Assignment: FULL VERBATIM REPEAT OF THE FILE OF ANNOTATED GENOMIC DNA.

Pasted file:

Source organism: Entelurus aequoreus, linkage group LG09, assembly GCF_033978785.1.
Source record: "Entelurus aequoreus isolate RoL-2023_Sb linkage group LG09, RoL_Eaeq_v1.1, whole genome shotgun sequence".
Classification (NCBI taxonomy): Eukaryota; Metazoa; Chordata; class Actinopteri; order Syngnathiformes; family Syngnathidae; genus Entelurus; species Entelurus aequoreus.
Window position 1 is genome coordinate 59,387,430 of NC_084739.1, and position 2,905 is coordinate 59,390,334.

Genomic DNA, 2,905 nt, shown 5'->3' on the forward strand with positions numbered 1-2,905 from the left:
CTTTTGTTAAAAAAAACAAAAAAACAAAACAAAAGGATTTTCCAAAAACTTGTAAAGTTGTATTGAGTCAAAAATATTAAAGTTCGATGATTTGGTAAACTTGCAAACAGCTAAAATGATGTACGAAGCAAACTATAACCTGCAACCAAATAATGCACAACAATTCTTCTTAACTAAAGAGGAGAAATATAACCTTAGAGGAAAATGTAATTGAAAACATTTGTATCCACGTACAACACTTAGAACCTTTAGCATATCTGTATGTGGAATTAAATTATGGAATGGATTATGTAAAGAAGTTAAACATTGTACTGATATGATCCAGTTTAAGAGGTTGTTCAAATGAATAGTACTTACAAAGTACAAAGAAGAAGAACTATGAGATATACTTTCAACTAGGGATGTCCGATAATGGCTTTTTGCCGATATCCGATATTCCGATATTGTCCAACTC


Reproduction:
Source organism: Entelurus aequoreus, linkage group LG09, assembly GCF_033978785.1.
Source record: "Entelurus aequoreus isolate RoL-2023_Sb linkage group LG09, RoL_Eaeq_v1.1, whole genome shotgun sequence".
Classification (NCBI taxonomy): Eukaryota; Metazoa; Chordata; class Actinopteri; order Syngnathiformes; family Syngnathidae; genus Entelurus; species Entelurus aequoreus.
Window position 1 is genome coordinate 59,387,430 of NC_084739.1, and position 2,905 is coordinate 59,390,334.

Genomic DNA, 2,905 nt, shown 5'->3' on the forward strand with positions numbered 1-2,905 from the left:
CTTTTGTTAAAAAAAACAAAAAAACAAAACAAAAGGATTTTCCAAAAACTTGTAAAGTTGTATTGAGTCAAAAATATTAAAGTTCGATGATTTGGTAAACTTGCAAACAGCTAAAATGATGTACGAAGCAAACTATAACCTGCAACCAAATAATGCACAACAATTCTTCTTAACTAAAGAGGAGAAATATAACCTTAGAGGAAAATGTAATTGAAAACATTTGTATCCACGTACAACACTTAGAACCTTTAGCATATCTGTATGTGGAATTAAATTATGGAATGGATTATGTAAAGAAGTTAAACATTGTACTGATATGATCCAGTTTAAGAGGTTGTTCAAATGAATAGTACTTACAAAGTACAAAGAAGAAGAACTATGAGATATACTTTCAACTAGGGATGTCCGATAATGGCTTTTTGCCGATATCCGATATTCCGATATTGTCCAACTC